Author Topic: Important self-enquiry quotes  (Read 8395 times)

amiatall

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Re: Important self-enquiry quotes
« Reply #15 on: March 03, 2011, 06:49:24 PM »

"Really Vichara begins when you cling to the Self and are already off the mental movement, the thought-waves." - Ramana Maharshi


This should not be forgotten. Because many seekers believe that atma-vichara is a mental practice or mental movement. But truly, true inquiry starts when mind is still.

Subramanian.R

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Re: Important self-enquiry quotes
« Reply #16 on: March 04, 2011, 09:00:04 AM »



Dear amiatall,

Yes.  The process of asking oneself, 'For whom this thought?'
and 'If it is for me, then who am I?'.  With these, the mental
movements should stop.  Thereafter one should abide in the Self
with mind being quelled.  All mental movements are thoughts.
The Self transcends the thoughts.  Then the [pure]mind becomes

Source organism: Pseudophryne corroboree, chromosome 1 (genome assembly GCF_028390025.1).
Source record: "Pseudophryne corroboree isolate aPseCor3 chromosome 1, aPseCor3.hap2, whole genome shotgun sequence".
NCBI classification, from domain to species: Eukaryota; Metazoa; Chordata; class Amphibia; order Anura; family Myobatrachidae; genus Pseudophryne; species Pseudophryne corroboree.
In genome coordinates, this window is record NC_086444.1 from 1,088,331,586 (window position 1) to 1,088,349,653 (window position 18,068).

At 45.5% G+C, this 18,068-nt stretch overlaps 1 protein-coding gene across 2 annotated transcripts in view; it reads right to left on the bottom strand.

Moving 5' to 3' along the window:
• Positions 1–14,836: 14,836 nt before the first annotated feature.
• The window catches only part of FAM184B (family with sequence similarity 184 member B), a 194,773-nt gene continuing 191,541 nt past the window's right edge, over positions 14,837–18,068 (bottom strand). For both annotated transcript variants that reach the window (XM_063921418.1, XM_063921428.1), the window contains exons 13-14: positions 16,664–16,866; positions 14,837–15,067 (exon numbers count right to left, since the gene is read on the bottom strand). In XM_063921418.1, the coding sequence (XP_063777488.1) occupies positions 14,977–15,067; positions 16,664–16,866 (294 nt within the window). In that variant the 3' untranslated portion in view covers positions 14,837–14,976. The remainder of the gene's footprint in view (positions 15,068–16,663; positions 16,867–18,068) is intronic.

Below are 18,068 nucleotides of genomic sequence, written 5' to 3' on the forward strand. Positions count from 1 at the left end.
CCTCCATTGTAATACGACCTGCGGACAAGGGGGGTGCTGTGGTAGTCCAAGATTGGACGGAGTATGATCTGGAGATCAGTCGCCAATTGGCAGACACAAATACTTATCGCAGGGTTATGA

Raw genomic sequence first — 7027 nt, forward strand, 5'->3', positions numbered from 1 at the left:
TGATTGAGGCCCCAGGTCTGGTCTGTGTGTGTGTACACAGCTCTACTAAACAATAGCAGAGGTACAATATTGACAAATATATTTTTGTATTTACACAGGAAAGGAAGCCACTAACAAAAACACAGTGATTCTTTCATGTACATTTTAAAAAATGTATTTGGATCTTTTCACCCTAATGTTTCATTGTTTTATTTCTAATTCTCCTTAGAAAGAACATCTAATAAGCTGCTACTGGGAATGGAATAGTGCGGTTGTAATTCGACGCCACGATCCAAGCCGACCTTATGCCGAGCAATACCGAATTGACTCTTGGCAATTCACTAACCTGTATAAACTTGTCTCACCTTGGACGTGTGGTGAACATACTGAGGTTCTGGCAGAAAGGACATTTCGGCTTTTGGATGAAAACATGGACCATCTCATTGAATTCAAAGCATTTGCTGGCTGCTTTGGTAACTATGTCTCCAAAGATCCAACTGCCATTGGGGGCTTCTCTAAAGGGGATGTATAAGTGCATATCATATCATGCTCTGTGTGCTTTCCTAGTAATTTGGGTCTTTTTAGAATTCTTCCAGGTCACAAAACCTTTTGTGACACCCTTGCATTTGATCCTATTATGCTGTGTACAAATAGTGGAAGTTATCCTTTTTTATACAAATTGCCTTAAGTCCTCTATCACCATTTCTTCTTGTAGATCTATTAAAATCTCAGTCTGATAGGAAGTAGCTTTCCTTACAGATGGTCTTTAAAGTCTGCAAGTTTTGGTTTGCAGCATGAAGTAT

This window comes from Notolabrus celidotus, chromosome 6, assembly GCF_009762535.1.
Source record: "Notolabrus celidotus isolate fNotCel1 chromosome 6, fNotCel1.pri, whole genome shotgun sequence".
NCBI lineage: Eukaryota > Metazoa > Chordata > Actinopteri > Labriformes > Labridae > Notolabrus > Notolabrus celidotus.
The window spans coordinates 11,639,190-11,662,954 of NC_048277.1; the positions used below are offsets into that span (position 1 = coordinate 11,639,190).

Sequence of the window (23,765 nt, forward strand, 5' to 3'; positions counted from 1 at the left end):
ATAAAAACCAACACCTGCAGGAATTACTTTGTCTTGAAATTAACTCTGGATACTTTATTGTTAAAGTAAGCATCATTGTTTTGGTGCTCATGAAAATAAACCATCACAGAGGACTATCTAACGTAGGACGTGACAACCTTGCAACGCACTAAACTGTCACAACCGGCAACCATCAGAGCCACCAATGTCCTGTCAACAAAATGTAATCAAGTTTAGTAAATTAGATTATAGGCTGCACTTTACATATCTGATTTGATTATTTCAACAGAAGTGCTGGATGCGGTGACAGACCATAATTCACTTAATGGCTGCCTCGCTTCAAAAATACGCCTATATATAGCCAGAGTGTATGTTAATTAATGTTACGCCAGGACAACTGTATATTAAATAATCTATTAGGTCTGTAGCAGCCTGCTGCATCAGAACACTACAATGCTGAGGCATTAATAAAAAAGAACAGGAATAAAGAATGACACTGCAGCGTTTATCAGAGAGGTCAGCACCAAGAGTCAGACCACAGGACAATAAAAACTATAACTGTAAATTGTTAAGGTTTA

the Self.

Guru Vachaka Kovai Verse 88:

The form of the snake is not different from the thought of it.
When one studies the matter, is it not that thought which causes
the separate snake to be created in that rope, which sustains it as the cause of one's suffering, and which makes itself dissolve
[when the truth of the non-existence of the snake is realized]?



Arunachala Siva.   
 
 
 
 

snow

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Re: Important self-enquiry quotes
« Reply #17 on: March 04, 2011, 03:23:08 PM »



Dear amiatall,

Yes.  The process of asking oneself, 'For whom this thought?'
and 'If it is for me, then who am I?'.  With these, the mental
movements should stop.  Thereafter one should abide in the Self
with mind being quelled.  All mental movements are thoughts.
The Self transcends the thoughts.  Then the [pure]mind becomes
the Self.

Dear Subramanian, according to Michael James, Muruganar and Sri Sadhu Om in self-enquiry we are not to verbally think these thoughts ("to whom these thoughts?" and "who am I?") but to seek the source of the 'I' that is of course consciousness. Especially Michael James has written extensively on this.

From Day by Day with Bhagavan.

Question:
How am I to deal with my passions? Am I to
check them or satisfy them? If I follow Bhagavan’s method
and ask, ‘To whom are these passions?’ they do not seem to
die but grow stronger
.

Bhagavan: That only shows you are not going about my
method properly. The right way is to find out the root of all
passions, the source whence they proceed, and get rid of that
.
If you check the passions, they may get suppressed for the
moment, but will appear again. If you satisfy them, they will